Louis MacNeice, Christopher Columbus (radio play)
George Orwell, The War Broadcasts (radio broadcasts)
Propaganda Posters: Imperial War Museum  Link here 


Hinnov, “Teaching the Harlem Renaissance: Hannah Höch, Marita O. Bonner, and Nella Larsen”

Teaching Literature of the Harlem Renaissance:  Primary Materials

Du Bois, W.E.B. The Souls of Black Folk. 1903. Johnson Reprint Corp, 1968.

Fisher, Rudolph. City of Refuge: The Collected Stories of  Rudolph Fisher. U of Missouri P, 2018. 

Hughes, Langston. The Collected Poems of Langston Hughes. Edited by Arnold Rampersad., Knopf, 1995

Hurston, Zora Neale. Folklore, Memoirs, & Other Writings. 1942. Library of America, 1995.

—. Their Eyes Were Watching God. 1937. HarperCollins, 2000.

Johnson, Helene. “A Southern Road.” Fire!!: Devoted to Younger Negro Artists. The Fire Press, 1926, p. 17.

Kramer, Victor A., editor. The Harlem Renaissance Re-examined. AMS Press, 1987.

Larsen, Nella. Passing. 1929. Edited by Carla Kaplan, Norton, 2007.

—. Quicksand and Passing. 1928, 1929. Edited by Deborah E. McDowell, Rutgers UP, 1986.

Locke, Alain. The New Negro. 1925. Touchstone, 1999

McKay, Claude. Harlem Shadows: The Poems of Claude McKay. Harcourt, Brace and Company, Google Books.

West, Dorothy.  The Living is Easy.  1948.  Feminist Press, 1982.

Hannah Höch:  Images and Catalogue

Maloney, Meghan.  “Hannah Höch and the Dada Montage.”  In the In-Between:  Journal of New and New Media Photography, April 29, 2013.  Accessed April 9, 2018.

Link here

Jansen, Charlotte.  “Hannah Höch’s Reimagining of Indigenous African Artefacts.”  AnOther, August 3, 2016.  Accessed April 9, 2018.

Link here

Höch, Hannah.  Abduction.  1925.  ArtStack.  Accessed April 14, 2018.

Link here

The Photomontages of Hannah Höch.  Organized by Maria Makela and Peter Boswell.  Essays by Maria Makela, Peter Boswell, Carolyn Lanchner, chronology by Kristin Makholm.  Published by the Walker Art Center.  Catalog from the exhibition held at the Walker Art Center, the Museum of Modern Art, and the Los Angeles County Museum of Art.  1996.  Accessed April 11, 2018.

Link here

Recommended Reading:

In 2018 the New York Times launched an interactive feature entitled “Overlooked”: a series of obituaries for notable women not deemed notable enough at the times of their deaths to receive actual obituaries in the newspaper.  These figures include Sylvia Plath, Diane Arbus, Ida B. Wells, and Qiu Jin.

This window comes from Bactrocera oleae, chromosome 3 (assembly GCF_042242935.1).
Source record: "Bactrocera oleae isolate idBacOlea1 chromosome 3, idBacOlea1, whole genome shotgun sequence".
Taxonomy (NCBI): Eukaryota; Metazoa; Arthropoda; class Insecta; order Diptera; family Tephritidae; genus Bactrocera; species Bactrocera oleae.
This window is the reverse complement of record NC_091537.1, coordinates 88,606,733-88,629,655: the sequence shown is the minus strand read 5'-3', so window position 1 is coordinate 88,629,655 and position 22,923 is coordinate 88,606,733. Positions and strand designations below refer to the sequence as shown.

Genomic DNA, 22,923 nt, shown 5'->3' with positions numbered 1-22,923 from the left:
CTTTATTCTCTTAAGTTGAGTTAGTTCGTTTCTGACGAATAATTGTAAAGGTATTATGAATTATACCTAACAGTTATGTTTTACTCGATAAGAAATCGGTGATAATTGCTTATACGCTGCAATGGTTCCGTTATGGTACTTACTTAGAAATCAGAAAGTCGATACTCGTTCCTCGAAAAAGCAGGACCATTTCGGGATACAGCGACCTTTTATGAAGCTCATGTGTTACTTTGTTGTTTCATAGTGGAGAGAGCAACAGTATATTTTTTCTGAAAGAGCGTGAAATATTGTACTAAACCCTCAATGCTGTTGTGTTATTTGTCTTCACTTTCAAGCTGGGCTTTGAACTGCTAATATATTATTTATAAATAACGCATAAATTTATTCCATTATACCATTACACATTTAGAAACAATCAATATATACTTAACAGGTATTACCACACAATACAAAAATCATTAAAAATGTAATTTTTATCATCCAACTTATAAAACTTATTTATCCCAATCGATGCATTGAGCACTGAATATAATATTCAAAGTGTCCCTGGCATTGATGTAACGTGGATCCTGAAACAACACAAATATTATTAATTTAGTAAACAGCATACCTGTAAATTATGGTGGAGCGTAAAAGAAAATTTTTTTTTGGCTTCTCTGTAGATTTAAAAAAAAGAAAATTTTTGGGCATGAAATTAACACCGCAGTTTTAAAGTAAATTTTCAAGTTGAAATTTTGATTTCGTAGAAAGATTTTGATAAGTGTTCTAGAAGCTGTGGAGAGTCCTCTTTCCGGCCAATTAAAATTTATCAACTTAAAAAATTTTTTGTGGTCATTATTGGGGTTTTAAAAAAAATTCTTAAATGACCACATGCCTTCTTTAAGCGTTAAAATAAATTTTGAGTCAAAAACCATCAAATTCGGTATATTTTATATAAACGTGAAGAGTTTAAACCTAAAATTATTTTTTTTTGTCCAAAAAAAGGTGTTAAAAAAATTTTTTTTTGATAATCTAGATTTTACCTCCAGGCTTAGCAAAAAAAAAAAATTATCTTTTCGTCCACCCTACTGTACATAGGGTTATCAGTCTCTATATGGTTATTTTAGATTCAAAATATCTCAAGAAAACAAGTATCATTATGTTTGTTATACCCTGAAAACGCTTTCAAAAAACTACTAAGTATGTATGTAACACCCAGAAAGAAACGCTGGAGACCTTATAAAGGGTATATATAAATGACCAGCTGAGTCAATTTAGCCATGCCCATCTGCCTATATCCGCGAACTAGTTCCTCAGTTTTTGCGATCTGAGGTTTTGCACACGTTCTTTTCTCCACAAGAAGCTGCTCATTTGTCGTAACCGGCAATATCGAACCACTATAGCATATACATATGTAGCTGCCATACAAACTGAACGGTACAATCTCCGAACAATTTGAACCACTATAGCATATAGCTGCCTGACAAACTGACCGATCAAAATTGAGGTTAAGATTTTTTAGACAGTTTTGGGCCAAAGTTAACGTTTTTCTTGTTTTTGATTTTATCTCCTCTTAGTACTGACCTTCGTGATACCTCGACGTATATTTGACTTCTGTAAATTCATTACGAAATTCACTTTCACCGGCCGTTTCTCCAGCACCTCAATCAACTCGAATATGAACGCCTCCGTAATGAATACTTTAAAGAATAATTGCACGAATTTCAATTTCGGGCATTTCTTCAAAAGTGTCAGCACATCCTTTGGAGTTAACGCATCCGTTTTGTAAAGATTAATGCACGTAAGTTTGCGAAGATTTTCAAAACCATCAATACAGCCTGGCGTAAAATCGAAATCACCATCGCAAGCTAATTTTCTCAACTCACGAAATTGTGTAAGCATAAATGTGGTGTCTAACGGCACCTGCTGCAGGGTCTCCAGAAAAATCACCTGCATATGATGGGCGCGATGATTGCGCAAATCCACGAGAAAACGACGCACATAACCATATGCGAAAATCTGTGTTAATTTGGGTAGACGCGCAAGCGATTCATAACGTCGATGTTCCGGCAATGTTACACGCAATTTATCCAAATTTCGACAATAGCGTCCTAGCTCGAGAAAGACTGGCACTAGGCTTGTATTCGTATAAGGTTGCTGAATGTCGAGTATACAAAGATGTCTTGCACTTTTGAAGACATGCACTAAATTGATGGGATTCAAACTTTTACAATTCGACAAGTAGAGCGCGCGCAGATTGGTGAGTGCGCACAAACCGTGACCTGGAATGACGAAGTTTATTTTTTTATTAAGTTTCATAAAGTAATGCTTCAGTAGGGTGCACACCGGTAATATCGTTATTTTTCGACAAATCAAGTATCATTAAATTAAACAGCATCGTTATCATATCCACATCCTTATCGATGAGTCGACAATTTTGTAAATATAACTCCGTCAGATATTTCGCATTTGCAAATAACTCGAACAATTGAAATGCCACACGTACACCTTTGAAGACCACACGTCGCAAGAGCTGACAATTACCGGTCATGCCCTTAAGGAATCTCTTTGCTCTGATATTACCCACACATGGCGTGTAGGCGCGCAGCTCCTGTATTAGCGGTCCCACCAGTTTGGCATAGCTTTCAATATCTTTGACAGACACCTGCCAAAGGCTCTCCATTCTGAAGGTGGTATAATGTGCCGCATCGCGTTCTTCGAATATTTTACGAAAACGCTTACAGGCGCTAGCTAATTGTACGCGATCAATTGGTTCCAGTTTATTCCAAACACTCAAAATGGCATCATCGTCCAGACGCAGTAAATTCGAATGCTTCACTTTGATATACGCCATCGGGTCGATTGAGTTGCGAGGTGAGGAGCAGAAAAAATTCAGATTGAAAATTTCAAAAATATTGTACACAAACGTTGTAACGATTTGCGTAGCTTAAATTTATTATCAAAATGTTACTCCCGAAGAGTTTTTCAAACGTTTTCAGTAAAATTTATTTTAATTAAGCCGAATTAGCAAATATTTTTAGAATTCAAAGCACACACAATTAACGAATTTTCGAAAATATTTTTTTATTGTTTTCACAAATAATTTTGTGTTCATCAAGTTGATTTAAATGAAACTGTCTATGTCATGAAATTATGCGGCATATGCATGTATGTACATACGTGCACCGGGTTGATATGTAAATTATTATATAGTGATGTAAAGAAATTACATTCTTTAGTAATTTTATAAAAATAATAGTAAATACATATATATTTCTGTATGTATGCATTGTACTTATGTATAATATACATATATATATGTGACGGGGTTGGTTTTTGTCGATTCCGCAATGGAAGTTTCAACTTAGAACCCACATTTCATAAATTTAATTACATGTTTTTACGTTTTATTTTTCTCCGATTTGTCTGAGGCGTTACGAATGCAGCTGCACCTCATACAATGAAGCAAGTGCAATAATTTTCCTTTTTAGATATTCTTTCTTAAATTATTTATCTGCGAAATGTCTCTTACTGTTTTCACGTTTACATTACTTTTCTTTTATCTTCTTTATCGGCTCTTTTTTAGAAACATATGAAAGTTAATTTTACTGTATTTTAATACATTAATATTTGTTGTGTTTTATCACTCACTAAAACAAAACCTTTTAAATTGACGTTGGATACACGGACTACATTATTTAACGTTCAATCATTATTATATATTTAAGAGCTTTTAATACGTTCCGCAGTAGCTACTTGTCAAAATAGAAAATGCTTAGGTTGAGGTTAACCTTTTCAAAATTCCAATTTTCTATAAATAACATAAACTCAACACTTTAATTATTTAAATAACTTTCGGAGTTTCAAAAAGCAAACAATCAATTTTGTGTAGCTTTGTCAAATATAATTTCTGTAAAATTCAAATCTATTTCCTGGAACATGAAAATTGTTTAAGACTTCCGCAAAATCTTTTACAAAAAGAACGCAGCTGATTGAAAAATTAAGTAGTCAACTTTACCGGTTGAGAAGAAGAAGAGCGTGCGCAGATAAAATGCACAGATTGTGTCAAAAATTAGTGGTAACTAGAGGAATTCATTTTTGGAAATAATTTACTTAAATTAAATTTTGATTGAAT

Readers can submit a form suggesting additional “overlooked” figures, and the potential for use in the classroom seems vast.  In addition to working with students on texts by and about these figures, and on students’ own (possibly multimodal or interactive) compositions along the lines of “Overlooked,” instructors could ask questions like:  How does the genre of the obituary work as a form of life writing, and how does it function to celebrate, commemorate, narrativize, and/or erase?  How do text and image work together?  How has the work of recovery impacted the Times‘s decision to devote time and resources (precious commodities in our information-saturated media moment) to pursue this project, and what work remains to be done?  What selection criteria seem to be at work in their choices, how do they square with the selections we make vis à vis canon, etc., and are they open for critique/interrogation?  Is this a feminist project?  In many ways, this feature makes visible the fruits of—and the ongoing need for—the work of recovery, as well as the questions raised by that work.

Here is the “Overlooked” obituary for Nella Larsen (accessed April 11, 2018):

Link here

Marshik, “Teaching Modernism and the Middlebrow Using the Artist Novel”

The Middlebrow Network

Link here

From the Home page:

The Middlebrow Network is an AHRC-funded project that provides a focus for research on the loaded and disreputable term “middlebrow” and the areas of cultural production it purports to represent. The network is both transatlantic and interdisciplinary: we work to foster discussion and collaboration across geographical and disciplinary divides.  (Accessed April 9, 2018)